Anonymous said...

love the photos...and the poem with its twist...

tpw said...

I still laugh when I get to the end of "Why I Am Not a Painter." The poem is so dense with information and story, yet so open in its movement at the same time. (BTW, I immediately read your comment as a perfect little poem itself & started breaking it into lines in my mind.)

Wooden Boy said...

These words and images play very well together.

When younger, I wanted to be a painter, went to art school, worked hard but found myself painting the same thing day by day.

Goldberg paints living paintings, of course. Even in a photo you can just about hear the surface breathe.

The conversation caught here: two friends saying ostensively small things, nothing extra, no gobshite nonsense. And Frank having a quiet pop at himself and the poet breed: "It's twelve poems, I call it ORANGES."

Marie's last image with the shadow on the screen.

Ed Baker said...

Mike's painting
Frank O'Hara's poem

all of these intersections ....
I got tears in my eyes...

the painting (always) is
what the paint does

the poem is (always) what the
words do.

I was in Manhattan in 1968/69 too.
Fay's cold-water flat 2nd Street and Second Avenue

bars on the window (one window over-looking the street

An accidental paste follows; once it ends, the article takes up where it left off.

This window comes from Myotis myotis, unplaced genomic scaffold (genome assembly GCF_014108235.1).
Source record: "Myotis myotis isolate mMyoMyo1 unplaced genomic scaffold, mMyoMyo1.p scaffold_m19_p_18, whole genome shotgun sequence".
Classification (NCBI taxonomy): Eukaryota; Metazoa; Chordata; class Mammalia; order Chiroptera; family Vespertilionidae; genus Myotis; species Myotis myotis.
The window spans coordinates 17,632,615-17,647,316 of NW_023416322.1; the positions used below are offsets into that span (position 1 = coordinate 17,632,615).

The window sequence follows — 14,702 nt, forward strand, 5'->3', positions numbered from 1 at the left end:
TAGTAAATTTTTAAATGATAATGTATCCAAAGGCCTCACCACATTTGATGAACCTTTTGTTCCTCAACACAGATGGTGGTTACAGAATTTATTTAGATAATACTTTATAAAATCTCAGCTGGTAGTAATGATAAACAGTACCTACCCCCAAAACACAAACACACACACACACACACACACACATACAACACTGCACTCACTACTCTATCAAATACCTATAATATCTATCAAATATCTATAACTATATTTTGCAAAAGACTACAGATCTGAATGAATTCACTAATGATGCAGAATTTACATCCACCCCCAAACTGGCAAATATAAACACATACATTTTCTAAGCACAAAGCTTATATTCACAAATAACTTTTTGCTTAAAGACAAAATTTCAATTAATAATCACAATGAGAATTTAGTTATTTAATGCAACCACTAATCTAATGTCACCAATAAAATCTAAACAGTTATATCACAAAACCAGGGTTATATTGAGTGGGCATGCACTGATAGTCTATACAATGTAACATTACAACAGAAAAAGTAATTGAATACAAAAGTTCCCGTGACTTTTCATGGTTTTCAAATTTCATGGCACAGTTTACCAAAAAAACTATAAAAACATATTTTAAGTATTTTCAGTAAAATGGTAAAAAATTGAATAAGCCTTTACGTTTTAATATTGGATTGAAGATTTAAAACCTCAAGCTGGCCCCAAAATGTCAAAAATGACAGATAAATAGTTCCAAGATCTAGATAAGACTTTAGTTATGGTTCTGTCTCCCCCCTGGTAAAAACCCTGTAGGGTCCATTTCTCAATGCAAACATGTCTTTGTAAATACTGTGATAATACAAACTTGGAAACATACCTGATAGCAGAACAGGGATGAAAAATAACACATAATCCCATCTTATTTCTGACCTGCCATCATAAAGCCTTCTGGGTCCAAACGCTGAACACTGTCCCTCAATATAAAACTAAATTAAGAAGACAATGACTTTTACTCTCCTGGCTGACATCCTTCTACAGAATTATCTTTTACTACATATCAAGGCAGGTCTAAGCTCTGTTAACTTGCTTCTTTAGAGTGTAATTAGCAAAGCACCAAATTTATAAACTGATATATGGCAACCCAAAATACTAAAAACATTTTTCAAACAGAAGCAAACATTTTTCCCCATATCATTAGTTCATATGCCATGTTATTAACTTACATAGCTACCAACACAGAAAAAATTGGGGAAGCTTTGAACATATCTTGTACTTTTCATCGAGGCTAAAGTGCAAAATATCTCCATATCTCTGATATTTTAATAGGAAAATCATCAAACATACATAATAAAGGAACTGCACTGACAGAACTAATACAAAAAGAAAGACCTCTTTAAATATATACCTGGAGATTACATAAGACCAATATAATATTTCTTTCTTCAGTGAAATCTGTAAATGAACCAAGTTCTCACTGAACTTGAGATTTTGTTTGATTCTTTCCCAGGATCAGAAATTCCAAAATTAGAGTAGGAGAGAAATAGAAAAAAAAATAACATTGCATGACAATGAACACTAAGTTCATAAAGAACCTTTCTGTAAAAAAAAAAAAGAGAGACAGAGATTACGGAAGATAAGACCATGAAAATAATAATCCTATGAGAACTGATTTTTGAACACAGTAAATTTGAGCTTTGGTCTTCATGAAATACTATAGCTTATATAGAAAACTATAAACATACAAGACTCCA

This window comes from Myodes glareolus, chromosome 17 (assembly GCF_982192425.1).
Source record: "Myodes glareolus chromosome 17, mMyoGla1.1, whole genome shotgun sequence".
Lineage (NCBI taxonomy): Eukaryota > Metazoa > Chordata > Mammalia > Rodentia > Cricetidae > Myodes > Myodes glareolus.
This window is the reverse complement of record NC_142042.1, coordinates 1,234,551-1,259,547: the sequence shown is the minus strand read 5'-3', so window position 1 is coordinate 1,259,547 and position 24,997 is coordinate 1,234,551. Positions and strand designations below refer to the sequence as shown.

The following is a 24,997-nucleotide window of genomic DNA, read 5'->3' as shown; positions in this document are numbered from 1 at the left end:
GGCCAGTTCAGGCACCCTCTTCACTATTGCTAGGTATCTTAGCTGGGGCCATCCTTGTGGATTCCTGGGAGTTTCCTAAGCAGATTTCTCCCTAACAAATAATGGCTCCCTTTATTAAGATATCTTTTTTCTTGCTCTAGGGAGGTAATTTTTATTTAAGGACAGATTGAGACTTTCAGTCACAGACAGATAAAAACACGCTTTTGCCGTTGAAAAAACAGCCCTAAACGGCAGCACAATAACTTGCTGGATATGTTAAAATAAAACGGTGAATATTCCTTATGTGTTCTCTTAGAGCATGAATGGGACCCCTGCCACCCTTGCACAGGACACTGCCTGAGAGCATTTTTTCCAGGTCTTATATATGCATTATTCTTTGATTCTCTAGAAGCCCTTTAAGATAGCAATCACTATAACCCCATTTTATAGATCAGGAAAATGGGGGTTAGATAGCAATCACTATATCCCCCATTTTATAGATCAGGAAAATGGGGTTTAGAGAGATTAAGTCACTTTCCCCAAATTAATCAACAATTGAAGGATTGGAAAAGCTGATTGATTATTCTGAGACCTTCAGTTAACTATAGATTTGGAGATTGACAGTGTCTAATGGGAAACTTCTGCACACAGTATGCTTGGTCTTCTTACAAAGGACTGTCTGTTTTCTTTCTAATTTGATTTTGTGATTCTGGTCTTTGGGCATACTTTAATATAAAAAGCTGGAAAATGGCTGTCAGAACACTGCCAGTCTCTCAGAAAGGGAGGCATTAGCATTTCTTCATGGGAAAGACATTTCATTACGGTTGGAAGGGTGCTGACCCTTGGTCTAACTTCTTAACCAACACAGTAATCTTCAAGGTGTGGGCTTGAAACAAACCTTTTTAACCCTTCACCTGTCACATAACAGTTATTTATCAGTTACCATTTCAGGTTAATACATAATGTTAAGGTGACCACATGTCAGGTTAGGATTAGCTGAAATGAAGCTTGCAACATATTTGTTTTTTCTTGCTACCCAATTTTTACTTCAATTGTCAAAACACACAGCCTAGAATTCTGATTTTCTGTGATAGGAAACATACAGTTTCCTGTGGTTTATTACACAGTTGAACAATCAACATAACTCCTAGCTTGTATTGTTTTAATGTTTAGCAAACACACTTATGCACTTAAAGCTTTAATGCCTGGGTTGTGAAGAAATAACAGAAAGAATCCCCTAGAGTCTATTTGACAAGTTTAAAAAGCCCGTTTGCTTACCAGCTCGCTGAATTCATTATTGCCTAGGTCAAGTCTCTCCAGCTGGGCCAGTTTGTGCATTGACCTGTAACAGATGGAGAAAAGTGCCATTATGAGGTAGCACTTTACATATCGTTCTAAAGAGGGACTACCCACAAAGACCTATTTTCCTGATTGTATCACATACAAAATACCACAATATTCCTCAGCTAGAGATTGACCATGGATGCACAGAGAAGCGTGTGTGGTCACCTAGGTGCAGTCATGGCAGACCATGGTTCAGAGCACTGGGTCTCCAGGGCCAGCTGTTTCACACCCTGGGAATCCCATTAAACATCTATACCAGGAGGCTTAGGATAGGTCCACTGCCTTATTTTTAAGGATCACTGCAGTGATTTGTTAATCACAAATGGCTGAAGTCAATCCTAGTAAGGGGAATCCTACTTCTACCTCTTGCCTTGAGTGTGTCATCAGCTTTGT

a steel door with three locks and an inside iron pole
same junkies two flights down

you know
when you are stuck in a painting
or in a poem and don't know which
way the damn thing is going jus

put a sardine in there
put an orange in

as Milt Resnick suggested
and did

put a snake in

put "it" in
take "it" out

take"it" out
put "it" in


wait and watch
for something
(a title?)
to happen


1968 ? I wonder what Fay is doing
& with whom
those junkies were her friends .... they wrote poems... they painted paintings

hey, thanks Tee See

Hilton said...

Wonderful poem, one of my favorites, Luminous paintings. Thanks.

Nin Andrews said...

Love this.

That's my favorite O'Hara poem.

De Villo Sloan said...

Ed sure has it with "all these intersections.../I got tears in my eyes." Open-ended as it might be, I always fancied Marie was addressing the poetic line specifically in "A Line," and you have that curious line about prose in the O'Hara poem. Does he question his own poetics?

Thanks for the link to "Atomic Soda." I didn't know where she got that until now. I think it turned up in her work during her relocation to Hiroshima after the Tokyo reactor disaster. That terrible ordeal did, at least, produce some very fine work.

Rebecca said...

Equally wonderful for someone (like me), with no previous knowledge of these people or places, only knowing the O'Hara poem vaguely in the past, to come upon this game of words and images. It all stands up so beautifully: O'Hara, Goldberg, Wintzer - and Clark, the conductor.

Marie W said...

Oooh, waking up to the music of THIS symphony! How can it ever get better than this for me? Thank you so much, Tom! Marie and Frank O'Hara and Michael Goldberg in the same painting on Beyond the Pale, oh my, eyes are being rubbed right now. But yes, it seems to be true!